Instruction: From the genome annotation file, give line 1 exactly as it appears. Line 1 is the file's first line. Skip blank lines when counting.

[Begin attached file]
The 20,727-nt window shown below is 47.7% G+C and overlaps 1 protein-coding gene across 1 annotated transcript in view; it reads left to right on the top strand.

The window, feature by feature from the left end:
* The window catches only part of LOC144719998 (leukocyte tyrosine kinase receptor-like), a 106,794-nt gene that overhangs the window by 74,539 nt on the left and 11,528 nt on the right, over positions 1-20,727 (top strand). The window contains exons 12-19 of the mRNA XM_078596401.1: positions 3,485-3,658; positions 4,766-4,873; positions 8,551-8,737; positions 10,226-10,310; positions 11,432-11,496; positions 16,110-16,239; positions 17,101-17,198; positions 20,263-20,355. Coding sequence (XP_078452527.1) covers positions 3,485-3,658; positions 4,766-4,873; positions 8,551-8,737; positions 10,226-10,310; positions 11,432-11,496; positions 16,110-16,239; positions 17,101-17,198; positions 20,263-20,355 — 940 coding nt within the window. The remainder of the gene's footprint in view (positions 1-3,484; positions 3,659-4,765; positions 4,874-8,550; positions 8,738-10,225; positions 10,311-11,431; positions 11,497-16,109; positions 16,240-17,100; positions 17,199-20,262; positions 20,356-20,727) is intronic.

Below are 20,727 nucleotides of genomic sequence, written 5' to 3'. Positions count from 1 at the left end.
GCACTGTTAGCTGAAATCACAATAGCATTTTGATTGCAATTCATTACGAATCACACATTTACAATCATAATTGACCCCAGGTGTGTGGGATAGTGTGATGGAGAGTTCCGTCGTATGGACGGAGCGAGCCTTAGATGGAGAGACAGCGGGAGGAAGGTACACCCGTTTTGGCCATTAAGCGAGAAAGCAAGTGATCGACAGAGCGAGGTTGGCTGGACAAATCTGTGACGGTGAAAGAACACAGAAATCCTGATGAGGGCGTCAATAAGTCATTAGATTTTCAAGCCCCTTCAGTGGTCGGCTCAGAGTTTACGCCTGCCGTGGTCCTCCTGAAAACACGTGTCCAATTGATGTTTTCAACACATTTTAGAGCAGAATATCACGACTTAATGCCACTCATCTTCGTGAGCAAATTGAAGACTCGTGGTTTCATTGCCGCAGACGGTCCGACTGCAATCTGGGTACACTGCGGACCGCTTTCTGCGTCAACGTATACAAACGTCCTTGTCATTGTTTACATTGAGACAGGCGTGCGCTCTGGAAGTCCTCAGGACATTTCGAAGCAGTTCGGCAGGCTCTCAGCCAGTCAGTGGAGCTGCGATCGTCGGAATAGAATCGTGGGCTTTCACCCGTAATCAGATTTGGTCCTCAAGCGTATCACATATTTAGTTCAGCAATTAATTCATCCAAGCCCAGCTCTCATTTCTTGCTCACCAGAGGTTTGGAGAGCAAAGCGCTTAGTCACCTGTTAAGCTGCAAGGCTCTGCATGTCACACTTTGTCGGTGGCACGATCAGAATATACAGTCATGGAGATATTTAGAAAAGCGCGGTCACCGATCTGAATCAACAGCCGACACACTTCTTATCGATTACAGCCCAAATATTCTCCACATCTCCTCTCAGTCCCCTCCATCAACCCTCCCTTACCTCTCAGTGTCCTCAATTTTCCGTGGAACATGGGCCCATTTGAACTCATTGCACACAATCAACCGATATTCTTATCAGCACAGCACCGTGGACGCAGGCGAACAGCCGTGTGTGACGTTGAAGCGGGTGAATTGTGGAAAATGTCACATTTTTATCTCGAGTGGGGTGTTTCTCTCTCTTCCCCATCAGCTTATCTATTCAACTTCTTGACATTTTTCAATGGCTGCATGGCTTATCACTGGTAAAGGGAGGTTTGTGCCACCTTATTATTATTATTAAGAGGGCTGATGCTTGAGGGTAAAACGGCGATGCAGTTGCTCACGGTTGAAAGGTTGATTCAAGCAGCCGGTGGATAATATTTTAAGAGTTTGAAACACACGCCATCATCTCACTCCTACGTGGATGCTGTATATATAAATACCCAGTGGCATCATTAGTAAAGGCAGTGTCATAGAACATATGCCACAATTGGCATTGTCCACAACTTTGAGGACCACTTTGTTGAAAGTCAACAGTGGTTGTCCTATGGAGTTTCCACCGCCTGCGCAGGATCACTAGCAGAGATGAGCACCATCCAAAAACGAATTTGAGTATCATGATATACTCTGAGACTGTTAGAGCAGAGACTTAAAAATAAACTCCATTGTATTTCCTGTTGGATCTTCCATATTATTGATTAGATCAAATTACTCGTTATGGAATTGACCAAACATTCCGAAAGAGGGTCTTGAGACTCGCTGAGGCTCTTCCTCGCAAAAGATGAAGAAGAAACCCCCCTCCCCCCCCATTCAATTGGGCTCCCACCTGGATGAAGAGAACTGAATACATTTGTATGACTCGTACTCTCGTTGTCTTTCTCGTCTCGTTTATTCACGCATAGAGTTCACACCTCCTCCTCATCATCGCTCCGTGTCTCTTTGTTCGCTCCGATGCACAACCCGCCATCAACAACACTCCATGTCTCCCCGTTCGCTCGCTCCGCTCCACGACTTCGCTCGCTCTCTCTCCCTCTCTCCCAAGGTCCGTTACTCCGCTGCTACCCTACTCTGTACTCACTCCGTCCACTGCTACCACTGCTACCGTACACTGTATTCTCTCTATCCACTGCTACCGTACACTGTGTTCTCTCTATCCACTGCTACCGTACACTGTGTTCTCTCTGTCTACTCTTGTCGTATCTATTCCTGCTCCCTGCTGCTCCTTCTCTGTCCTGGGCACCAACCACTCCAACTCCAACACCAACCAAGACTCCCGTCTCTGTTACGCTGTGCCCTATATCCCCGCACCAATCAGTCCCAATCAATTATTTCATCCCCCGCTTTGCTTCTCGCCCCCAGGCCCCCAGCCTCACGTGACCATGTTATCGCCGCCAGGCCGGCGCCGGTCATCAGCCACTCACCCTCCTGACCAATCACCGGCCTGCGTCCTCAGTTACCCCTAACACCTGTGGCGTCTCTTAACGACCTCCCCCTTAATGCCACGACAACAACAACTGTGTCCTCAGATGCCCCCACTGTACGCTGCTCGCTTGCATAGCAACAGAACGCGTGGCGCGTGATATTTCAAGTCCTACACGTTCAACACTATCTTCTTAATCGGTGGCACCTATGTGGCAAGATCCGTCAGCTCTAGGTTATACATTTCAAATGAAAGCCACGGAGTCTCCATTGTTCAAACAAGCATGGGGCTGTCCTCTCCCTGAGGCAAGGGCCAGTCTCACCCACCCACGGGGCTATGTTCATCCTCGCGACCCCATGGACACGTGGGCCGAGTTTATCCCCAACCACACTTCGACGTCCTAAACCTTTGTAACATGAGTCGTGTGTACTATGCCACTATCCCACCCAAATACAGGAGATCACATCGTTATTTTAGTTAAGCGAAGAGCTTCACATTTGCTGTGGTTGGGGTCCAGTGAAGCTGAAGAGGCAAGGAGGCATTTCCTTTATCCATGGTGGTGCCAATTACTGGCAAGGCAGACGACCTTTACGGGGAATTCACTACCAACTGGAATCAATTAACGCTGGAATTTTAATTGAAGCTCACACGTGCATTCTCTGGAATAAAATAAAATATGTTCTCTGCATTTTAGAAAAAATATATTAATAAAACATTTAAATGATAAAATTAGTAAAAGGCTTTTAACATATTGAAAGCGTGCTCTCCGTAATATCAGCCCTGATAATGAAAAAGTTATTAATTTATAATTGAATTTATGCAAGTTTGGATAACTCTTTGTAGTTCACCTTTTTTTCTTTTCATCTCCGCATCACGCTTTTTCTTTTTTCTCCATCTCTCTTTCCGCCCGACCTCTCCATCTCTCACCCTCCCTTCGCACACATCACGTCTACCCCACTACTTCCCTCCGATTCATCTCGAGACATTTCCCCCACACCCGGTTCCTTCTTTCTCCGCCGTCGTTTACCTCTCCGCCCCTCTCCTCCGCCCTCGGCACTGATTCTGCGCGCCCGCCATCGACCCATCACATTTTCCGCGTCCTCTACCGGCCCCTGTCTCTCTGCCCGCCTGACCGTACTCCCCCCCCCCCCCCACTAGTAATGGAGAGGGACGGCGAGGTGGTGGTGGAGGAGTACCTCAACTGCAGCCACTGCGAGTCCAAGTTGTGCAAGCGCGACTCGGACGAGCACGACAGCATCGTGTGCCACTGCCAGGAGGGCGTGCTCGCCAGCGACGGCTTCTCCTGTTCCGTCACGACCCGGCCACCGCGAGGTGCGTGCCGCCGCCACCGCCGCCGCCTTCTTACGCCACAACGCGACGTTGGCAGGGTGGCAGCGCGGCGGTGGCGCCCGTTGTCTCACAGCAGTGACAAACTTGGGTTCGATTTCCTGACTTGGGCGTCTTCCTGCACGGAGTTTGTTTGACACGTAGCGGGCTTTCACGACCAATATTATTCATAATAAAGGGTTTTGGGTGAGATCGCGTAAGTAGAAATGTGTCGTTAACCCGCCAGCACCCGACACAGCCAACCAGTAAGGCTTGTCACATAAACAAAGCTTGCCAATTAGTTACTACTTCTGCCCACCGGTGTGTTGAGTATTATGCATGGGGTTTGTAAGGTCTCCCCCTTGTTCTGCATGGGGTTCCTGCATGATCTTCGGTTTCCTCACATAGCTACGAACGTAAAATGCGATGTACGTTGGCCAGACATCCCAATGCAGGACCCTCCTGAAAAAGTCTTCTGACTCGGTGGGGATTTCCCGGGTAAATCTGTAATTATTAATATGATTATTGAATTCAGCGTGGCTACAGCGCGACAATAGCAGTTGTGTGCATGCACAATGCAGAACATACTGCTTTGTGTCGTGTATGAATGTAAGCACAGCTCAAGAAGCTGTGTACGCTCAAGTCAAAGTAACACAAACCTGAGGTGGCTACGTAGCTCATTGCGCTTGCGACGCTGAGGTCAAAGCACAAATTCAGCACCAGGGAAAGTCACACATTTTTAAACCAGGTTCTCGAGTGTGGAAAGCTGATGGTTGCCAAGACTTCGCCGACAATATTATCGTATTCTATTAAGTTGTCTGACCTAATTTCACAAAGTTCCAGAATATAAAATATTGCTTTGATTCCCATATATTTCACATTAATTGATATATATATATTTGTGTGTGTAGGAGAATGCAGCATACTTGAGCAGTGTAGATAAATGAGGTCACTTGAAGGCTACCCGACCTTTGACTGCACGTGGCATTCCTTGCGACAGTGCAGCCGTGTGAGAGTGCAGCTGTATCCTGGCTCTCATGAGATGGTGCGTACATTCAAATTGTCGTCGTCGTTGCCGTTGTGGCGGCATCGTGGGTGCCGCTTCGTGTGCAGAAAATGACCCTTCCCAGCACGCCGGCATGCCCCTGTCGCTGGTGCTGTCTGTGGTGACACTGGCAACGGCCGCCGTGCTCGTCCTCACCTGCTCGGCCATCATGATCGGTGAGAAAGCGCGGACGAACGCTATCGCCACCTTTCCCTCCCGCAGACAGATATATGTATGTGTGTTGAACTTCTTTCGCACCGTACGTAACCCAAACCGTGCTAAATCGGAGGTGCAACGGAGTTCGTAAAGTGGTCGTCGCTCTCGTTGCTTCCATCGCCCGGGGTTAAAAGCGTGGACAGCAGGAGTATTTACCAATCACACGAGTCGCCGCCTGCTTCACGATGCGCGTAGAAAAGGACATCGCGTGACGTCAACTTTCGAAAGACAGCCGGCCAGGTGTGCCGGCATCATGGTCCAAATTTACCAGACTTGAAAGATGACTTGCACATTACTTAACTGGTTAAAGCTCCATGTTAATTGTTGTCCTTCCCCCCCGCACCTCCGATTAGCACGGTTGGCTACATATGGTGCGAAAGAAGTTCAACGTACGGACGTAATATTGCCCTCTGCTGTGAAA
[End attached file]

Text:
The 20,727-nt window shown below is 47.7% G+C and overlaps 1 protein-coding gene across 1 annotated transcript in view; it reads left to right on the top strand.